Most frequent problems (1-3 years)

Influence of Television

Children are greatly influenced by the media. Food advertised at times when children are watching is mostly biscuits, soft drinks, breakfast cereals rich in sugar, and generally unhealthy foods, never fruit or vegetables.

Watching television while eating creates an association with poorer nutritional choices and less control over the amount of food eaten.


Excessive Calorific Intake


Meals should be at specific times, with a wide range of nutrient-rich foods like fruit and vegetables instead of foods high in calories and low in nutrients, such as ice cream, chips, biscuits, fried foods and sugary drinks.

Pay special attention to the size of servings, taking the child´s age and weight into account.

It´s important to respect the child´s self-control over appetite, since forcing a child to eat can cause him to become overweight.

It´s natural for parents to want to make a child eat, but this can result in the child losing the ability of self-control over how much food is eaten. On the other hand, completely banning certain foods can cause excessive desire for forbidden foods.

Disproportionate Protein Intake

Excessive protein intake must be controlled as excessive consumption in the early years of life can encourage the development of obesity in the future.

Excessive Consumption of Lipids, Especially Saturated Fats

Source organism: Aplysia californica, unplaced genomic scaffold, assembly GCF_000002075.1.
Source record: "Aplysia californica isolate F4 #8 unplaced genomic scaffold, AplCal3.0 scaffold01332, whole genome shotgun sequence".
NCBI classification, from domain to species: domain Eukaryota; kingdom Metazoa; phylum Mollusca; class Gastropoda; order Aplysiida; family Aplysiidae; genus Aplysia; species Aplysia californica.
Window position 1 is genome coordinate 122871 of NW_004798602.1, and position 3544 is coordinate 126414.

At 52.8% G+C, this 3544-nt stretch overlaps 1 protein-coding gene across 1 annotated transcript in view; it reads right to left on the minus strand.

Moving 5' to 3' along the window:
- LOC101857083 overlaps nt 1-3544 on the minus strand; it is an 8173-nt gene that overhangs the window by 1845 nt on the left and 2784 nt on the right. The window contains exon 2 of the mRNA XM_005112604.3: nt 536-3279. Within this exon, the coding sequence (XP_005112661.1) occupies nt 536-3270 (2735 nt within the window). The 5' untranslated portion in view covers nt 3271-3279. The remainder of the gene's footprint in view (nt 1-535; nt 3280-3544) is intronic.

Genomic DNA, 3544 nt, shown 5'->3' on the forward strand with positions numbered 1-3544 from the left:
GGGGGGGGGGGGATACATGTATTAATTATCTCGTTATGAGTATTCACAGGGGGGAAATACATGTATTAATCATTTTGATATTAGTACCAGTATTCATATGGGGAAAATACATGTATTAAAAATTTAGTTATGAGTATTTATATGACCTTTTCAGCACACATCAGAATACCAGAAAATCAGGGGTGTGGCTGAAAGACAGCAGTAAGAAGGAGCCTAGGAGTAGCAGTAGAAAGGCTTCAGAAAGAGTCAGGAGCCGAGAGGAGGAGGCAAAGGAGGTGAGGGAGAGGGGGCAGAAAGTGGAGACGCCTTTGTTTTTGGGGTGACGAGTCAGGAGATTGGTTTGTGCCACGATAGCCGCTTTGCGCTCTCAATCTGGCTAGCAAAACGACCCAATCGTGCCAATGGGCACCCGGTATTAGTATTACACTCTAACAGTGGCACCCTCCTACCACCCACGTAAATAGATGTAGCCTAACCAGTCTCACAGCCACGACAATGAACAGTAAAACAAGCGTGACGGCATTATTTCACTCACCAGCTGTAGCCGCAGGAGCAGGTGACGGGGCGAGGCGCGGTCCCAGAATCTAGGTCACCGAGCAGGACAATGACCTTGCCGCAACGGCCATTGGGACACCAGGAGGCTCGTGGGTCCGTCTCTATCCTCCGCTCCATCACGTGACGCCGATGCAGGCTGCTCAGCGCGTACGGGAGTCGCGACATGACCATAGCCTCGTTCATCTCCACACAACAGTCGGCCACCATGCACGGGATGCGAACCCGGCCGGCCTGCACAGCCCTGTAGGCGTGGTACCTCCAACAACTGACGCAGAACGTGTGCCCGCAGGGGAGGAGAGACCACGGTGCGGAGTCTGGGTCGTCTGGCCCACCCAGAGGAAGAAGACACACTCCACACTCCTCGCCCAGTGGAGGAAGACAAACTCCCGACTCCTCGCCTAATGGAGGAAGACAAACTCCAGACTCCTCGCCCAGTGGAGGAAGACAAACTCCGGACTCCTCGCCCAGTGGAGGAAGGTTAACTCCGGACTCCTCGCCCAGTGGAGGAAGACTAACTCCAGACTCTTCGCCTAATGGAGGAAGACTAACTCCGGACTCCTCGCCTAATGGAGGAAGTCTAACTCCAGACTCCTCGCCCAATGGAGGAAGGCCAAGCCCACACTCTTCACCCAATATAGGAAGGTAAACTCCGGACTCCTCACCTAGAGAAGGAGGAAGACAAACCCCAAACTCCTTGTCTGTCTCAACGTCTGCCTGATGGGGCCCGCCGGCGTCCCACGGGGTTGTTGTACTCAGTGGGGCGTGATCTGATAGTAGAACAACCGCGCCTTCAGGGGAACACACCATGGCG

The excess intake of cholesterol and saturated fatty acids in the first years of life appears to influence the development of cardiovascular disease (heart attacks, thrombosis) in adulthood.

Insufficient Consumption of Carbohydrates, although with an Excess of Refined Sugars

The recommended intake levels of legumes and cereals are rarely met, however, those for refined sugars are exceeded, due to snacking, which promotes, inter alia, the development of dental caries, constipation, overweight etc.

Excessive Consumption of Salt

Excessive salt intake in infancy may promote the development of hypertension later in life, especially in children with a family history of it. Salt should, therefore, not be added to food, and salty foods should be limited.

Insufficient Consumption of Fibre

There are numerous benefits related to fibre intake, such as improving constipation/regulation of intestinal transit, lowering cholesterol, positive effects in the control of diabetes, prevention and treatment of obesity and prevention of certain cancers.

Children who don´t eat fruit, vegetables, legumes and cereals, or those who don´t consume a sufficient quantity, may not be getting an adequate intake of fibre.

Unvaried Diet, with Foods Always Liquidised

There are critical times for the introduction of solid foods, which, if not introduced before 10 months of age, increases the risk of eating problems later.

It is important for both proper psychomotor and nutritional development to introduce foods of a suitable consistency at the right age, avoiding extending feeding puréed foods for longer than necessary.

Children may initially refuse new foods, or use food rejection as a way to assert themselves or even blackmail an adult, which is why it is necessary to regularly offer a varied diet, serving the foods that are refused with others that are accepted, with the rest of the family eating them too, thereby setting a good example.

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